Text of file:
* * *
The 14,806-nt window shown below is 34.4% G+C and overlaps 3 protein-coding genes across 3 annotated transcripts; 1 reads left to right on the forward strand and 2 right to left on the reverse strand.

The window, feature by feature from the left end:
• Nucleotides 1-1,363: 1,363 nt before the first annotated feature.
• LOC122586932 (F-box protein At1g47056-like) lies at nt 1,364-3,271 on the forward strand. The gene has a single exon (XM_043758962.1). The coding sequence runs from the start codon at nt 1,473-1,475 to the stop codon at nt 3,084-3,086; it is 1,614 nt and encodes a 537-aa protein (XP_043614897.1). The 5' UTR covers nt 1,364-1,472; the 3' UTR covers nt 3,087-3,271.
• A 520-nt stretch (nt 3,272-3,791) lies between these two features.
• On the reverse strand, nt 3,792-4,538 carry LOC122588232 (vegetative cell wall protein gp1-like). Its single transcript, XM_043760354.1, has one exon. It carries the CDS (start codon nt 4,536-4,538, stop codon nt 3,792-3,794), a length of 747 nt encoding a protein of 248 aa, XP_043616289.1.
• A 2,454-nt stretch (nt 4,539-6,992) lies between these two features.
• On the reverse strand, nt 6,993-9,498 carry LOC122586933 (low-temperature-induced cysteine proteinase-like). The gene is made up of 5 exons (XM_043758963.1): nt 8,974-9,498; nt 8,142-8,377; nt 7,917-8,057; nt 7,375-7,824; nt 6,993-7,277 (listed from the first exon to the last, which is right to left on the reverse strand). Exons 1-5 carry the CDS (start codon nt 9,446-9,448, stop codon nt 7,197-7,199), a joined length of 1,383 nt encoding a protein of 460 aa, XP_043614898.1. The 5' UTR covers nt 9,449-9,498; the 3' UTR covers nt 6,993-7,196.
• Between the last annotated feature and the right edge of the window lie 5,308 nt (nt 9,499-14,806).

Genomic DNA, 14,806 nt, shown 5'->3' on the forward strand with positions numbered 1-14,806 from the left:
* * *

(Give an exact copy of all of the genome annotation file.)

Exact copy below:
The 14,806-nt window shown below is 34.4% G+C and overlaps 3 protein-coding genes across 3 annotated transcripts; 1 reads left to right on the forward strand and 2 right to left on the reverse strand.

The window, feature by feature from the left end:
• Nucleotides 1-1,363: 1,363 nt before the first annotated feature.
• LOC122586932 (F-box protein At1g47056-like) lies at nt 1,364-3,271 on the forward strand. The gene has a single exon (XM_043758962.1). The coding sequence runs from the start codon at nt 1,473-1,475 to the stop codon at nt 3,084-3,086; it is 1,614 nt and encodes a 537-aa protein (XP_043614897.1). The 5' UTR covers nt 1,364-1,472; the 3' UTR covers nt 3,087-3,271.
• A 520-nt stretch (nt 3,272-3,791) lies between these two features.
• On the reverse strand, nt 3,792-4,538 carry LOC122588232 (vegetative cell wall protein gp1-like). Its single transcript, XM_043760354.1, has one exon. It carries the CDS (start codon nt 4,536-4,538, stop codon nt 3,792-3,794), a length of 747 nt encoding a protein of 248 aa, XP_043616289.1.
• A 2,454-nt stretch (nt 4,539-6,992) lies between these two features.
• On the reverse strand, nt 6,993-9,498 carry LOC122586933 (low-temperature-induced cysteine proteinase-like). The gene is made up of 5 exons (XM_043758963.1): nt 8,974-9,498; nt 8,142-8,377; nt 7,917-8,057; nt 7,375-7,824; nt 6,993-7,277 (listed from the first exon to the last, which is right to left on the reverse strand). Exons 1-5 carry the CDS (start codon nt 9,446-9,448, stop codon nt 7,197-7,199), a joined length of 1,383 nt encoding a protein of 460 aa, XP_043614898.1. The 5' UTR covers nt 9,449-9,498; the 3' UTR covers nt 6,993-7,196.
• Between the last annotated feature and the right edge of the window lie 5,308 nt (nt 9,499-14,806).

Genomic DNA, 14,806 nt, shown 5'->3' on the forward strand with positions numbered 1-14,806 from the left: